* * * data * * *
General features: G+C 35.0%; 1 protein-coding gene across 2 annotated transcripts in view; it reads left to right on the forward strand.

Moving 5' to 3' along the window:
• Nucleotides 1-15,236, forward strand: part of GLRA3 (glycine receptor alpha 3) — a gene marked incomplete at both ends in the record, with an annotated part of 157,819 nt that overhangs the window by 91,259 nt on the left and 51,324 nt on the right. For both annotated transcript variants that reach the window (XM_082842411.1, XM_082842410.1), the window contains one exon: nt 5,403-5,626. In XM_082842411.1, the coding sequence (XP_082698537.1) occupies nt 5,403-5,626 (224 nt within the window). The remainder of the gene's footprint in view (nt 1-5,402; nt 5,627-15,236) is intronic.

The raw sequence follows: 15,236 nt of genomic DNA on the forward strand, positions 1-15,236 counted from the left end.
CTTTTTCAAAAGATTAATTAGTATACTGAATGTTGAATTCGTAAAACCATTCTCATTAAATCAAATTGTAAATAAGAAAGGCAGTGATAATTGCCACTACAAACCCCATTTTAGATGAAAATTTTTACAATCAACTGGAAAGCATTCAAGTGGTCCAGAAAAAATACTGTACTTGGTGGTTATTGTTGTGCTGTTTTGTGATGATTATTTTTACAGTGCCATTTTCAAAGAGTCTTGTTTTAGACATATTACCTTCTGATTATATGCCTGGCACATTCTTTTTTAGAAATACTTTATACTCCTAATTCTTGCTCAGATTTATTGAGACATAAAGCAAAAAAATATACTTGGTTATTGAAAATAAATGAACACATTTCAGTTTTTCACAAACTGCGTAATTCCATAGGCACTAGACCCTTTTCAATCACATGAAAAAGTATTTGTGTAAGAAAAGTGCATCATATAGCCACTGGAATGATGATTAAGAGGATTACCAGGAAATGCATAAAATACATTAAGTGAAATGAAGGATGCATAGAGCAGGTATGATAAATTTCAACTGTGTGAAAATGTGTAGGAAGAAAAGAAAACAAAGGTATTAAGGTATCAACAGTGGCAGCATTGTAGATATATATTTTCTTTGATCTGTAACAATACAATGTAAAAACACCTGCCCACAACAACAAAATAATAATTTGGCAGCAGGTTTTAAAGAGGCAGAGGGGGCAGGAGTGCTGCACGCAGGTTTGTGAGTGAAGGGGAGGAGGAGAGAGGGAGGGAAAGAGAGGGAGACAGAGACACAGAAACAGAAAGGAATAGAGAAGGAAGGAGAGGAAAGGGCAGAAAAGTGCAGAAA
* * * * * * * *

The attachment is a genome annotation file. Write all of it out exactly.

General features: G+C 35.0%; 1 protein-coding gene across 2 annotated transcripts in view; it reads left to right on the forward strand.

Moving 5' to 3' along the window:
• Nucleotides 1-15,236, forward strand: part of GLRA3 (glycine receptor alpha 3) — a gene marked incomplete at both ends in the record, with an annotated part of 157,819 nt that overhangs the window by 91,259 nt on the left and 51,324 nt on the right. For both annotated transcript variants that reach the window (XM_082842411.1, XM_082842410.1), the window contains one exon: nt 5,403-5,626. In XM_082842411.1, the coding sequence (XP_082698537.1) occupies nt 5,403-5,626 (224 nt within the window). The remainder of the gene's footprint in view (nt 1-5,402; nt 5,627-15,236) is intronic.

The raw sequence follows: 15,236 nt of genomic DNA on the forward strand, positions 1-15,236 counted from the left end.
CTTTTTCAAAAGATTAATTAGTATACTGAATGTTGAATTCGTAAAACCATTCTCATTAAATCAAATTGTAAATAAGAAAGGCAGTGATAATTGCCACTACAAACCCCATTTTAGATGAAAATTTTTACAATCAACTGGAAAGCATTCAAGTGGTCCAGAAAAAATACTGTACTTGGTGGTTATTGTTGTGCTGTTTTGTGATGATTATTTTTACAGTGCCATTTTCAAAGAGTCTTGTTTTAGACATATTACCTTCTGATTATATGCCTGGCACATTCTTTTTTAGAAATACTTTATACTCCTAATTCTTGCTCAGATTTATTGAGACATAAAGCAAAAAAATATACTTGGTTATTGAAAATAAATGAACACATTTCAGTTTTTCACAAACTGCGTAATTCCATAGGCACTAGACCCTTTTCAATCACATGAAAAAGTATTTGTGTAAGAAAAGTGCATCATATAGCCACTGGAATGATGATTAAGAGGATTACCAGGAAATGCATAAAATACATTAAGTGAAATGAAGGATGCATAGAGCAGGTATGATAAATTTCAACTGTGTGAAAATGTGTAGGAAGAAAAGAAAACAAAGGTATTAAGGTATCAACAGTGGCAGCATTGTAGATATATATTTTCTTTGATCTGTAACAATACAATGTAAAAACACCTGCCCACAACAACAAAATAATAATTTGGCAGCAGGTTTTAAAGAGGCAGAGGGGGCAGGAGTGCTGCACGCAGGTTTGTGAGTGAAGGGGAGGAGGAGAGAGGGAGGGAAAGAGAGGGAGACAGAGACACAGAAACAGAAAGGAATAGAGAAGGAAGGAGAGGAAAGGGCAGAAAAGTGCAGAAA